剑桥雅思15Test3Passage3阅读原文翻译 Why fairy tales are really scary tales

剑桥雅思15Test3Passage3阅读原文翻译 Why fairy tales are really scary tales 为什么童话是真正可怕的故事


点击查看这篇雅思阅读对应的答案解析 与其中出现的高频词汇

雅思阅读真题词汇 剑桥雅思15 Test 3 Passage 3 童话的吸引力

剑桥雅思15Test3Passage3阅读答案解析 Why fairy tales are really scary tales 为什么童话故事实际是恐怖故事

剑桥雅思15 Test3 Passage3阅读原文翻译


People of every culture tell each other fairy tales but the same story often takes a variety of forms in different parts of the world. In the story of Little Red Riding Hood that European children are familiar with, a young girl on the way to see her grandmother meets a wolf and tells him where she is going. The wolf runs on ahead and disposes of the grandmother, then gets into bed dressed in the grandmother’s clothes to wait for Little Red Riding Hood. You may think you know the story – but which version? In some versions, the wolf swallows up the grandmother, while in others it locks her in a cupboard. In some stories Red Riding Hood gets the better of the wolf on her own, while in others a hunter or a woodcutter hears her cries and comes to her rescue.



The universal appeal of these tales is frequently attributed to the idea that they contain cautionary messages: in the case of Little Red Riding Hood, to listen to your mother, and avoid talking to strangers. ‘It might be what we find interesting about this story is that it’s got this survival relevant information in it,’ says anthropologist Jamie Tehrani at Durham University in the UK. But his research suggests otherwise. ‘We have this huge gap in our knowledge about the history and prehistory of storytelling, despite the fact that we know this genre is an incredibly ancient one,’ he says. That hasn’t stopped anthropologists, folklorists and other academics devising theories to explain the importance of fairy tales in human society. Now Tehrani has found a way to test these ideas, borrowing a technique from evolutionary biologists.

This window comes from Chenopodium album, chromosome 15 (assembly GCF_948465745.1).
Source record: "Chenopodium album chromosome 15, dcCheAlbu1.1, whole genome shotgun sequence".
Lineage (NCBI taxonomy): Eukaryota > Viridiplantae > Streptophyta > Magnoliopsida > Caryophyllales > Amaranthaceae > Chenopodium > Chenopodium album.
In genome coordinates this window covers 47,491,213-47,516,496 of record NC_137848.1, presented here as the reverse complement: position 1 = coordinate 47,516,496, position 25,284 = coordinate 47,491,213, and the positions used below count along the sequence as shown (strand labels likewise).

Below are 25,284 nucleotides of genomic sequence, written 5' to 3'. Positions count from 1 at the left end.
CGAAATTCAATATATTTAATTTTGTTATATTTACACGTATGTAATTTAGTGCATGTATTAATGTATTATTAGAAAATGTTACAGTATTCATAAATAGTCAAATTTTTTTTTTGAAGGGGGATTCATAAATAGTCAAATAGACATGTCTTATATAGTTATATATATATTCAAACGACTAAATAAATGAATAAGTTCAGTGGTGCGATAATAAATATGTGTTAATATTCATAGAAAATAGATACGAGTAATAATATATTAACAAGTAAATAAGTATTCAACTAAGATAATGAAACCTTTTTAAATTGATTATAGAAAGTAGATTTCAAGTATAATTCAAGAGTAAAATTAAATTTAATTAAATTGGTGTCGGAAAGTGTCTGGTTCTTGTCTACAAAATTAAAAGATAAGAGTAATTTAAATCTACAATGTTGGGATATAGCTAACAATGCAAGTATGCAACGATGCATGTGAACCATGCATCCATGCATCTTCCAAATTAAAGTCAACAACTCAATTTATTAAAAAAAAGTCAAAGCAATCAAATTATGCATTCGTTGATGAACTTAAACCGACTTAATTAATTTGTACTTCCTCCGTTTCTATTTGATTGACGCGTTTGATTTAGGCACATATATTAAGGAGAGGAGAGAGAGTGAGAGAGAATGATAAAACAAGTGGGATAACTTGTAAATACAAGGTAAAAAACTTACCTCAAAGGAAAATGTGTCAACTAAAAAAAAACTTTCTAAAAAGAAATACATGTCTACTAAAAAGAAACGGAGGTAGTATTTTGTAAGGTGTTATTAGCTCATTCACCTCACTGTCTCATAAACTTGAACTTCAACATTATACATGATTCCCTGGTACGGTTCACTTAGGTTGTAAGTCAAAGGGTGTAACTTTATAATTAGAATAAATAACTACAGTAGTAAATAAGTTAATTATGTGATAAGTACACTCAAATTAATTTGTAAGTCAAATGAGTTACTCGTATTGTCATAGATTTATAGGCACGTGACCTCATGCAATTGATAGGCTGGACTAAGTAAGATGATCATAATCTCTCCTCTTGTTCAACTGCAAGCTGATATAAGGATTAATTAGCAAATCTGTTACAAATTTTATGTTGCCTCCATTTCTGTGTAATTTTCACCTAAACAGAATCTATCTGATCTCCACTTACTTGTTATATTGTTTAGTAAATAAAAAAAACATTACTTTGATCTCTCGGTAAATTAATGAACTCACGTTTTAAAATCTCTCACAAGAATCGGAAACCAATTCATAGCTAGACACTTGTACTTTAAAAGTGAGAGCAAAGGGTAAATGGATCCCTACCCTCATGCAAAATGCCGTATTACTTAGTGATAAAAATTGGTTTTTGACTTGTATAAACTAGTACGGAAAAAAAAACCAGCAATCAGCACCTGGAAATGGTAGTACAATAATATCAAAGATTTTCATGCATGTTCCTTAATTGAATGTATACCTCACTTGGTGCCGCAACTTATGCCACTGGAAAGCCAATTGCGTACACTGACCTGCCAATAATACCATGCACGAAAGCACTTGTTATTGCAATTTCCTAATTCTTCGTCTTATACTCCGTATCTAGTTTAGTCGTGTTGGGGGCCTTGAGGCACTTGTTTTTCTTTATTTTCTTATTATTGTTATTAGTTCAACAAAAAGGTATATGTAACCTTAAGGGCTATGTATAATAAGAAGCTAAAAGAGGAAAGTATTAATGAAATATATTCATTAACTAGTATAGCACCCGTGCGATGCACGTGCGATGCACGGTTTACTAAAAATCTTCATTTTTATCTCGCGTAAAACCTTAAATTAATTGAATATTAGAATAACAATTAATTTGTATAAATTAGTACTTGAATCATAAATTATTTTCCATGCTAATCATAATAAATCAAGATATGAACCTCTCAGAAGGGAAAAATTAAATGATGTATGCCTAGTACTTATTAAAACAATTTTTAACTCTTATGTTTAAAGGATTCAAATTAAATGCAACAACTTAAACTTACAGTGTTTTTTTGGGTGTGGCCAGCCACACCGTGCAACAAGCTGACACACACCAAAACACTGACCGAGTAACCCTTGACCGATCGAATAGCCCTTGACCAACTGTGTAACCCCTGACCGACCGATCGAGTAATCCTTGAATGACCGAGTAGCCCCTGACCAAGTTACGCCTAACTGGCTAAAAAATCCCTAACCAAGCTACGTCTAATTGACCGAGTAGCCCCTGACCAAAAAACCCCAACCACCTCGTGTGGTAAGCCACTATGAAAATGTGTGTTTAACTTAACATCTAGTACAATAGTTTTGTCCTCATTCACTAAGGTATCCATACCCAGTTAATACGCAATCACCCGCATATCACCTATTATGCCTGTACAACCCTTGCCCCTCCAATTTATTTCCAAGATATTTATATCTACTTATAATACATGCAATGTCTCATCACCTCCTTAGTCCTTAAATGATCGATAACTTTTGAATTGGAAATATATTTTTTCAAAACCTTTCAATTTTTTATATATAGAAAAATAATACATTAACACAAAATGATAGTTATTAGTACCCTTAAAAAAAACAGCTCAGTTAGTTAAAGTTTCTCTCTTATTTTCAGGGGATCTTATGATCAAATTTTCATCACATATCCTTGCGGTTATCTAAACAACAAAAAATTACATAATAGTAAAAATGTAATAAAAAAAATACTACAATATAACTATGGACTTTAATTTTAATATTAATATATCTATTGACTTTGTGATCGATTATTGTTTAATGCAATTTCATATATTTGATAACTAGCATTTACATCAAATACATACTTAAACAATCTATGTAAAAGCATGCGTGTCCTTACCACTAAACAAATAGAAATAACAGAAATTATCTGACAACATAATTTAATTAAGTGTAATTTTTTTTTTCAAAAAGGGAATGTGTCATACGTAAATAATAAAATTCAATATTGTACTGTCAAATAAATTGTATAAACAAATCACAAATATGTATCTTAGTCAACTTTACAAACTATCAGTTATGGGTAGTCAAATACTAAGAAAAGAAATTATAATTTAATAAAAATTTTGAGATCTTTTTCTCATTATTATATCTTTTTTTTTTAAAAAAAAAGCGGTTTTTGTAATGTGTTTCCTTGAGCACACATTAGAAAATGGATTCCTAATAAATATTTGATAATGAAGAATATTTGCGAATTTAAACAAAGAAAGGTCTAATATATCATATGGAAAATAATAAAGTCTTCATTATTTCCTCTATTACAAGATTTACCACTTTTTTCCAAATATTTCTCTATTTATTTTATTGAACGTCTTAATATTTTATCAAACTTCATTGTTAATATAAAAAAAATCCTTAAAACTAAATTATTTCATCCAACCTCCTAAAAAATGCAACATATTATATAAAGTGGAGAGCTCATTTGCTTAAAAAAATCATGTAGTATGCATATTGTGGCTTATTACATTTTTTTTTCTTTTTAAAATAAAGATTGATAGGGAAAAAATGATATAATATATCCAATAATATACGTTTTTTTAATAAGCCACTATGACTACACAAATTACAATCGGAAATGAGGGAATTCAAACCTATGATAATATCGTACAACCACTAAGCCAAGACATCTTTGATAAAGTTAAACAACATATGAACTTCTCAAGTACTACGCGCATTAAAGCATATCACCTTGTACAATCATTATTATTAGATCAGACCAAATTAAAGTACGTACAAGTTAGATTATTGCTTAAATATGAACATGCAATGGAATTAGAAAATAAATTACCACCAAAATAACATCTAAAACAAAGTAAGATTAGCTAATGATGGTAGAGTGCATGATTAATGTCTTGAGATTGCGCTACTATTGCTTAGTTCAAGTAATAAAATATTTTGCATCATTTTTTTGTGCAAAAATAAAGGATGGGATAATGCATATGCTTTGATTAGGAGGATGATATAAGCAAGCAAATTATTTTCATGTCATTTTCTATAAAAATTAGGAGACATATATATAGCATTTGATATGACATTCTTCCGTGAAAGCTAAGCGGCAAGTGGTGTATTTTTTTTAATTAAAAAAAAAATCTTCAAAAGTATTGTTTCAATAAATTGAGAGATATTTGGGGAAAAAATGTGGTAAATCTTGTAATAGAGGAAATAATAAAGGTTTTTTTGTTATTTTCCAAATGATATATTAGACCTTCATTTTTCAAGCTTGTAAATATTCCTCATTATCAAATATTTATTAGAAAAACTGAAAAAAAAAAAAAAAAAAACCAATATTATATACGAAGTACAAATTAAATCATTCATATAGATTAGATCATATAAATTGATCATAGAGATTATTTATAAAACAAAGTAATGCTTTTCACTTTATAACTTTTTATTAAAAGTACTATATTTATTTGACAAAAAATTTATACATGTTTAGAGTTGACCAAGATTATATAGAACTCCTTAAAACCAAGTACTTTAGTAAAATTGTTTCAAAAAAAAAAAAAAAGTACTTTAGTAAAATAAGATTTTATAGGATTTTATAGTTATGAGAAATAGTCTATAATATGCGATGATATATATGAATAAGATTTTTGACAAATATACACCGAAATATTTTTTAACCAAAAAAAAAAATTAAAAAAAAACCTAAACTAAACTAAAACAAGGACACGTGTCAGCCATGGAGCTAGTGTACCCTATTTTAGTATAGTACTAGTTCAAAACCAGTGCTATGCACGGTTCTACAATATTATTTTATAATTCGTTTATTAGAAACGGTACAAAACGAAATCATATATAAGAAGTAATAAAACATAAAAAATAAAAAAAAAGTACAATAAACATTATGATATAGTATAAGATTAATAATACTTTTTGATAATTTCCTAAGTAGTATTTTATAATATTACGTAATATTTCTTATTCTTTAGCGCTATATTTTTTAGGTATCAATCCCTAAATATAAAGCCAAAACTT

这些童话故事普世的吸引力通常被归功于他们所包含的警戒信息:以《小红帽》为例,就是要听妈妈的话,不要跟陌生人说话。“我们之所以觉得这个故事有趣,可能是因为它在其中包含了与生存相关的信息”,英国杜伦大学人类学家Jamie Tehrani说。但他的研究却表明并非如此。“我们对故事讲述的历史以及史前史的认知存在着巨大的空白,尽管我们知道这一体裁十分古老”,他说。但这并没有阻止人类学家,民俗学家和其他学者构建理论来解释童话故事在人类社会中的重要性。如今,Tehrani借用进化生物学家的方法,发现了一种测试这些观点是否正确的方式。


To work out the evolutionary history, development and relationships among groups of organisms, biologists compare the characteristics of living species in a process called ‘phylogenetic analysis’. Tehrani has used the same approach to compare related versions of fairy tales to discover how they have evolved and which elements have survived longest.



Tehrani’s analysis focused on Little Red Riding Hood in its many forms, which include another Western fairy tale known as The Wolf and the Kids. Checking for variants of these two tales and similar stories from Africa, East Asia and other regions, he ended up with 58 stories recorded from oral traditions. Once his phylogenetic analysis had established that they were indeed related, he used the same methods to explore how they have developed and altered over time.



First he tested some assumptions about which aspects of the story alter least as it evolves, indicating their importance. Folklorists believe that what happens in a story is more central to the story than the characters in it – that visiting a relative, only to be met by a scary animal in disguise, is more fundamental than whether the visitor is a little girl or three siblings, or the animal is a tiger instead of a wolf.